CRAIG BROWN: Desert Island hit parade for the Fab Four
All these castaways, except for one, chose The Beatles’ Here Comes The Sun as one of their Desert Island Discs. Who is the odd one out?
a) Boris Johnson
b) Elaine Paige
c) Sandie Shaw
d) Joan Bakewell
e) Aung San Suu Kyi
f) Jerry Springer
g) Andrew Neil
The Beatles’ Here Comes The Sun appeared on their Abbey Road album (pictured) and has been featured many times on Desert Island Discs
The answer is Andrew Neil. Surprisingly for such an abrasive character, his choice of Beatles song was Golden Slumbers, the lullaby from Abbey Road.
As part of my research for my book One Two Three Four: The Beatles In Time, I compiled a list of everyone who had picked a Beatles song on Desert Island Discs.
The results were unexpected.
Who would have thought that She Loves You would be chosen by such a disparate group as novelist Stephen King, Falklands veteran Simon Weston, sailor Robin Knox-Johnston, snooker’s Dennis Taylor and villain Robert Maxwell?
Or that All You Need Is Love, that great hymn to the hippy ideal, would be the favourite of boxer George Foreman, racing driver Jackie Stewart, dancer Wayne Sleep, actress Penelope Keith, and politician Michael Howard?
I mention all this because scientists from the Alan Turing Institute in London have recently scanned the data from 80 years of Desert Island Discs.
Broadcaster Andrew Neil (pictured) shunned Here Comes The Sun when he went on Desert Island Discs, choosing instead Golden Slumbers by the band
Their conclusion — which might just as well have emerged from the IBO (Institute of the Bleeding Obvious) is that, over time, pop music has overtaken classical music in popularity. Who would have thought it?
Among pop acts, The Beatles proved the most popular of all. Once again, it would be odder if they had not.
They were the cast-aways’ most picked artists of the years 1988, 2004, 2006, 2007, 2009, 2010, 2011 and 2017.
It now looks as if they will always be a mainstay of the programme, alongside Mozart, Beethoven and Bach.
Gone are the days when The Beatles were pooh-poohed by the great and the good.
Back in February 1964, the distinguished commentator Paul Johnson condemned them as ‘the apotheosis of inanity’ in the New Statesman, describing their music as ‘the montonous braying of savage instruments’.
But nowadays, even castaways associated with classical music tend to pick a Beatles song as one of their Desert Island Discs.
Cellist Steven Isserlis chose I’m Only Sleeping, ballet dancer Darcey Bussell chose Love Me Do, pianist Joanna MacGregor chose Tomorrow Never Knows, violinist Itzhak Perlman chose I’m Looking Through You, and opera singer Nicolai Gedda chose Sgt Pepper’s Lonely Hearts Club Band.
Over the years, all sorts of unlikely people have revealed strong emotional attachments to this or that Beatles’ song.
The Beatles (pictured) seem destined to be a mainstay of the programme as it continues into the future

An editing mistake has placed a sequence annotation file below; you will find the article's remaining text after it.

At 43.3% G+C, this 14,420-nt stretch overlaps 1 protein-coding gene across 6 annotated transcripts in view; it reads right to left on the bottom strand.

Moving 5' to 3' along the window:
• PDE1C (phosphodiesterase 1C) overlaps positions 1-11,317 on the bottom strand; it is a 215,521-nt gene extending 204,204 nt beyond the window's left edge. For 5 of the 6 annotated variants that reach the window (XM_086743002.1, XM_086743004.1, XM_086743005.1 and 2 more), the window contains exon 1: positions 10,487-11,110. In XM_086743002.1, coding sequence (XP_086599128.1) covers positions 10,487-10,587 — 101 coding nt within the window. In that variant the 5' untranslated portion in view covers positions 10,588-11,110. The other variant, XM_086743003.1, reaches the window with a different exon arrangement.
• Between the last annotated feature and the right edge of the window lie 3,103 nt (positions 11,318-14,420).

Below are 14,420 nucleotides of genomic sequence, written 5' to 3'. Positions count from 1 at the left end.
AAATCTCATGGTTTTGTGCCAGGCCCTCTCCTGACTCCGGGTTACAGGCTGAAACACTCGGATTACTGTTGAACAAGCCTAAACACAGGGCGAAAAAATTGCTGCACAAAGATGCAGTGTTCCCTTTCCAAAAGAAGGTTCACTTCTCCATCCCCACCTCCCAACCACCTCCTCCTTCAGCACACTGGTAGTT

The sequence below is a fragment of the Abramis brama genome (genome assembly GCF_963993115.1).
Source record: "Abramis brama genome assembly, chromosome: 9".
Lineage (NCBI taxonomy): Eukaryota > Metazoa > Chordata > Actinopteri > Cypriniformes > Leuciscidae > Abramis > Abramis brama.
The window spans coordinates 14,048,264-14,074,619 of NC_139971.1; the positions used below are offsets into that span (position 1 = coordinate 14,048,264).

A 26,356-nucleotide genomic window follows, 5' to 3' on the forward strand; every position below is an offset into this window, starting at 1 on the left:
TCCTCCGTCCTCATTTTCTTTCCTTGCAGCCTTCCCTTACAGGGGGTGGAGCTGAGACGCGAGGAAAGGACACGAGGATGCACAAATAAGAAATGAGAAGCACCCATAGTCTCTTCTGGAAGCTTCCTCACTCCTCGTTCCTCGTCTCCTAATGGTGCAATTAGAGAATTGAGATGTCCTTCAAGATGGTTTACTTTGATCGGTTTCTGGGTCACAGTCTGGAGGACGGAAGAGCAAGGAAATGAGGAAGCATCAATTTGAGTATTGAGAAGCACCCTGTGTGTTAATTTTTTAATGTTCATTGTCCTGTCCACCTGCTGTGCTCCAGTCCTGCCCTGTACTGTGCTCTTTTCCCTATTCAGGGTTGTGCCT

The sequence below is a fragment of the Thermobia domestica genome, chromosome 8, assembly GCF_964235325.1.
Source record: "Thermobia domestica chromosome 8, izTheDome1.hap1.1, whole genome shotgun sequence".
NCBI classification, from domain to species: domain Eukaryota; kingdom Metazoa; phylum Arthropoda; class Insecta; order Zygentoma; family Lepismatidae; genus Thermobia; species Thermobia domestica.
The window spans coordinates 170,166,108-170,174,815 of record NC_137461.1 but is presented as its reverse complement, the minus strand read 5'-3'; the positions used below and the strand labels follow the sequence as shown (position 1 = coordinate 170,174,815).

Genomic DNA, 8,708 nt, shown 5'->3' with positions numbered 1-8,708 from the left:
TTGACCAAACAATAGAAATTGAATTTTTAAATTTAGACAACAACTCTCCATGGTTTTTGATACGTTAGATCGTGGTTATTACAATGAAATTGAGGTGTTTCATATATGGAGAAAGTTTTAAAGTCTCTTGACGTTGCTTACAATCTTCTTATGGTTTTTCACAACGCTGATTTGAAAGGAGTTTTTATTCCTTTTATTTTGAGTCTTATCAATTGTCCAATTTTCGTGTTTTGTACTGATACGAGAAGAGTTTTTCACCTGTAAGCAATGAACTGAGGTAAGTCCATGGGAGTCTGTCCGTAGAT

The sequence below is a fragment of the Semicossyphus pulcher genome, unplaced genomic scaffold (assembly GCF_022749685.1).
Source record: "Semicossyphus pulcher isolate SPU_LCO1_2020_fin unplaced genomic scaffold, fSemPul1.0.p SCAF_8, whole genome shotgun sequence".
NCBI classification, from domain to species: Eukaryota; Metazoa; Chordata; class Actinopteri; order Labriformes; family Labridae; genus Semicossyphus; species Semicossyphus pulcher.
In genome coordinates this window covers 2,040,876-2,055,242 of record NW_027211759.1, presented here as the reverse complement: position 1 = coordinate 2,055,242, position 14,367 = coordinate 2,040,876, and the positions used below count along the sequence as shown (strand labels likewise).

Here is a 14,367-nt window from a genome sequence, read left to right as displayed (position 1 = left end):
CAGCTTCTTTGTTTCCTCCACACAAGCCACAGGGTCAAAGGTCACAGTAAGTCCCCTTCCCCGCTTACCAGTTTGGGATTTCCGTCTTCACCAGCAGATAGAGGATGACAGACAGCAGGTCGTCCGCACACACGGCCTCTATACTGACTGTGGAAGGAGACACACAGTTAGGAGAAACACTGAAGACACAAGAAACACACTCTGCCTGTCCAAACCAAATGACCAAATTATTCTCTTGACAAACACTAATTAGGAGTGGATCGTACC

Recovering from an operation to stop him going entirely blind, the 17-year-old Gordon Brown kept hearing Hey Jude playing on the radio, and it gave him heart to carry on.
To him, its message was both melancholy and optimistic: ‘It’s sad to start with, but actually very positive by the time it ends.’
The American novelist John Updike was visiting London when Hey Jude was released in the summer of 1968.
By chance, from the top of a double-decker bus, he spotted Paul McCartney walking along the street, ‘looking quite unshaven’.
Updike came to regard Hey Jude as ‘a great song of farewell… a thrilling piece, showing the Beatles at their most adventurous and offhand at the same time’.
Former Prime Minister Gordon Brown (pictured) said he formed an emotional attachment to the song Hey Jude while recovering from an operation to stop him going entirely blind at the age of 17
Castaways who chose Hey Jude are a resolutely unclassifiable bunch: among others, Rolf Harris, John Hurt, Billie Jean King, Brendan Foster, Sue Lawley and the TV chef Keith Floyd.
Looking through my long research list, I relish these bizarre combinations of castaways and their favourite Beatles tracks.
One final quiz: can you match each castaway to their chosen song?
1. Clive Dunn, comic actor
2. Noel Gallagher, rock star
3. Tom Hanks, actor
4. Charlotte Rampling, actress
5. Rowan Atkinson, comedian
6. Tom Stoppard, playwright
7. Geoffrey Howe, politician
8. HRH Duchess of Kent, royal
9. David Owen, politician
10. Dodie Smith, author
a. Let It Be
b. Ticket To Ride
c. Love Me Do
d. There’s A Place
e. Maxwell’s Silver Hammer
f. Being For The Benefit Of Mr Kite
h. Eleanor Rigby
i. Day In The Life
j. Lucy In The Sky With Diamonds
The answers (listed below) suggest that attempts by even the most diligent social scientists to regiment human beings into categories will always be doomed to end in failure.
Answers: 1g; 2b; 3d; 4i; 5a; 6c; 7h; 8e; 9j; 10f
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